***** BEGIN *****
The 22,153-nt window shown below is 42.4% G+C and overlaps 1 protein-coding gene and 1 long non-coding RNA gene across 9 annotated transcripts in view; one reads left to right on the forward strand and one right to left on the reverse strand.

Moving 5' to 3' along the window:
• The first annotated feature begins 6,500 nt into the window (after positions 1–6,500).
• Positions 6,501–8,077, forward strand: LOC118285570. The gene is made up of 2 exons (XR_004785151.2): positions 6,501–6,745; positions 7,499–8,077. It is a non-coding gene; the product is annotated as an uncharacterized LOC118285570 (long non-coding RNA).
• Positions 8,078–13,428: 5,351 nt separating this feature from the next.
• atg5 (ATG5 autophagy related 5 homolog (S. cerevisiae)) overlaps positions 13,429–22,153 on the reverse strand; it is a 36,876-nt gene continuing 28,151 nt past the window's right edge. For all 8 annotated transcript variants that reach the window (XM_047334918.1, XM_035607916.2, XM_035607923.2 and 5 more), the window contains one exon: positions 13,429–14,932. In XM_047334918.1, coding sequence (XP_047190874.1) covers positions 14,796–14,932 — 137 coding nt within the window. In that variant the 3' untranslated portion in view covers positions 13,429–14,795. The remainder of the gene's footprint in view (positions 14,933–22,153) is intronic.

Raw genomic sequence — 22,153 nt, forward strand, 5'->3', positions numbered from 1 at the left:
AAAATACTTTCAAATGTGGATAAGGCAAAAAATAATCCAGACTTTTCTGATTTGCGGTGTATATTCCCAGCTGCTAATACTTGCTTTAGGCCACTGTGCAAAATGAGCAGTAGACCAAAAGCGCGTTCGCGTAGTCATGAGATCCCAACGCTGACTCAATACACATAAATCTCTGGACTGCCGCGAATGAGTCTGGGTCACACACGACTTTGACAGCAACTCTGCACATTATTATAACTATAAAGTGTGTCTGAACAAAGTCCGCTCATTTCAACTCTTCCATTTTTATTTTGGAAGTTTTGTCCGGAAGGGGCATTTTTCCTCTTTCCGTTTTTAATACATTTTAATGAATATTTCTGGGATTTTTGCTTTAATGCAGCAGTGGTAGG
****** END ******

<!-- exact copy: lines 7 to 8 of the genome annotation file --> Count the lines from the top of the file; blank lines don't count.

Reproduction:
Raw genomic sequence — 22,153 nt, forward strand, 5'->3', positions numbered from 1 at the left:
AAAATACTTTCAAATGTGGATAAGGCAAAAAATAATCCAGACTTTTCTGATTTGCGGTGTATATTCCCAGCTGCTAATACTTGCTTTAGGCCACTGTGCAAAATGAGCAGTAGACCAAAAGCGCGTTCGCGTAGTCATGAGATCCCAACGCTGACTCAATACACATAAATCTCTGGACTGCCGCGAATGAGTCTGGGTCACACACGACTTTGACAGCAACTCTGCACATTATTATAACTATAAAGTGTGTCTGAACAAAGTCCGCTCATTTCAACTCTTCCATTTTTATTTTGGAAGTTTTGTCCGGAAGGGGCATTTTTCCTCTTTCCGTTTTTAATACATTTTAATGAATATTTCTGGGATTTTTGCTTTAATGCAGCAGTGGTAGG